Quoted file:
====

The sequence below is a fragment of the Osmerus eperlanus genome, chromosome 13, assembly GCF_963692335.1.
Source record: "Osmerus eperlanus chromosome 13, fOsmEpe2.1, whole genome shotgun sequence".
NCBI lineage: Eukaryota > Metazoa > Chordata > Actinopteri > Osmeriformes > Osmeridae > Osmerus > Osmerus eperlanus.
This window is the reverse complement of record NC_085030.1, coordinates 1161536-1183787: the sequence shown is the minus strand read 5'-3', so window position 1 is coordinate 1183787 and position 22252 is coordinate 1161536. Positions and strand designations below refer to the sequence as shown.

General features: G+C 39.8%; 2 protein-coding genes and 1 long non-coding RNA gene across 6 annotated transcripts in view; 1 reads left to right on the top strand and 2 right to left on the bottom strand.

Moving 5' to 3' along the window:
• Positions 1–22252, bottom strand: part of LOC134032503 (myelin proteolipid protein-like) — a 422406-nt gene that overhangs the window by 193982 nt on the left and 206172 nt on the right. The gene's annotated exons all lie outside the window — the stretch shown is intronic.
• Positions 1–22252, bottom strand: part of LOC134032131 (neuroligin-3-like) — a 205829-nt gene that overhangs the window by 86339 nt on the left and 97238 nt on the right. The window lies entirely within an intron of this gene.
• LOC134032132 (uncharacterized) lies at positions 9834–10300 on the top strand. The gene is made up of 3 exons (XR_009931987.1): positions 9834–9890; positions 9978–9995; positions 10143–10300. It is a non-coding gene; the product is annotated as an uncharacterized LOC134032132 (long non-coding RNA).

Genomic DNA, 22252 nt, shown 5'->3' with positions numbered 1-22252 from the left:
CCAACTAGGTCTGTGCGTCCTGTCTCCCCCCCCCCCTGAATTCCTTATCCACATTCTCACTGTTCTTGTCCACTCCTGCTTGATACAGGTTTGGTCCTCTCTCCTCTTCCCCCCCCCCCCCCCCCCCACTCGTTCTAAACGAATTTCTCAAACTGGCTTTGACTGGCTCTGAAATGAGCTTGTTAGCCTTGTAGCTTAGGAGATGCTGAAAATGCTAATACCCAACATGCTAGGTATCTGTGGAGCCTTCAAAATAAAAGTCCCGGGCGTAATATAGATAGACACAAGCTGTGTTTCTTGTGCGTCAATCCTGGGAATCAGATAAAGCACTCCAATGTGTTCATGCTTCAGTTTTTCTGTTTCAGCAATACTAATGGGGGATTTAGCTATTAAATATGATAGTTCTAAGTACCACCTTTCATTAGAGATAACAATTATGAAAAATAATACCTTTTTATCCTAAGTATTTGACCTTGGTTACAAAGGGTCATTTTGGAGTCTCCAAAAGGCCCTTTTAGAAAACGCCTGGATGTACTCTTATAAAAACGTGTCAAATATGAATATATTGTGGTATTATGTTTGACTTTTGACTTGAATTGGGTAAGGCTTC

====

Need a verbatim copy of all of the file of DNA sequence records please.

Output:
The sequence below is a fragment of the Osmerus eperlanus genome, chromosome 13, assembly GCF_963692335.1.
Source record: "Osmerus eperlanus chromosome 13, fOsmEpe2.1, whole genome shotgun sequence".
NCBI lineage: Eukaryota > Metazoa > Chordata > Actinopteri > Osmeriformes > Osmeridae > Osmerus > Osmerus eperlanus.
This window is the reverse complement of record NC_085030.1, coordinates 1161536-1183787: the sequence shown is the minus strand read 5'-3', so window position 1 is coordinate 1183787 and position 22252 is coordinate 1161536. Positions and strand designations below refer to the sequence as shown.

General features: G+C 39.8%; 2 protein-coding genes and 1 long non-coding RNA gene across 6 annotated transcripts in view; 1 reads left to right on the top strand and 2 right to left on the bottom strand.

Moving 5' to 3' along the window:
• Positions 1–22252, bottom strand: part of LOC134032503 (myelin proteolipid protein-like) — a 422406-nt gene that overhangs the window by 193982 nt on the left and 206172 nt on the right. The gene's annotated exons all lie outside the window — the stretch shown is intronic.
• Positions 1–22252, bottom strand: part of LOC134032131 (neuroligin-3-like) — a 205829-nt gene that overhangs the window by 86339 nt on the left and 97238 nt on the right. The window lies entirely within an intron of this gene.
• LOC134032132 (uncharacterized) lies at positions 9834–10300 on the top strand. The gene is made up of 3 exons (XR_009931987.1): positions 9834–9890; positions 9978–9995; positions 10143–10300. It is a non-coding gene; the product is annotated as an uncharacterized LOC134032132 (long non-coding RNA).

Genomic DNA, 22252 nt, shown 5'->3' with positions numbered 1-22252 from the left:
CCAACTAGGTCTGTGCGTCCTGTCTCCCCCCCCCCCTGAATTCCTTATCCACATTCTCACTGTTCTTGTCCACTCCTGCTTGATACAGGTTTGGTCCTCTCTCCTCTTCCCCCCCCCCCCCCCCCCCACTCGTTCTAAACGAATTTCTCAAACTGGCTTTGACTGGCTCTGAAATGAGCTTGTTAGCCTTGTAGCTTAGGAGATGCTGAAAATGCTAATACCCAACATGCTAGGTATCTGTGGAGCCTTCAAAATAAAAGTCCCGGGCGTAATATAGATAGACACAAGCTGTGTTTCTTGTGCGTCAATCCTGGGAATCAGATAAAGCACTCCAATGTGTTCATGCTTCAGTTTTTCTGTTTCAGCAATACTAATGGGGGATTTAGCTATTAAATATGATAGTTCTAAGTACCACCTTTCATTAGAGATAACAATTATGAAAAATAATACCTTTTTATCCTAAGTATTTGACCTTGGTTACAAAGGGTCATTTTGGAGTCTCCAAAAGGCCCTTTTAGAAAACGCCTGGATGTACTCTTATAAAAACGTGTCAAATATGAATATATTGTGGTATTATGTTTGACTTTTGACTTGAATTGGGTAAGGCTTC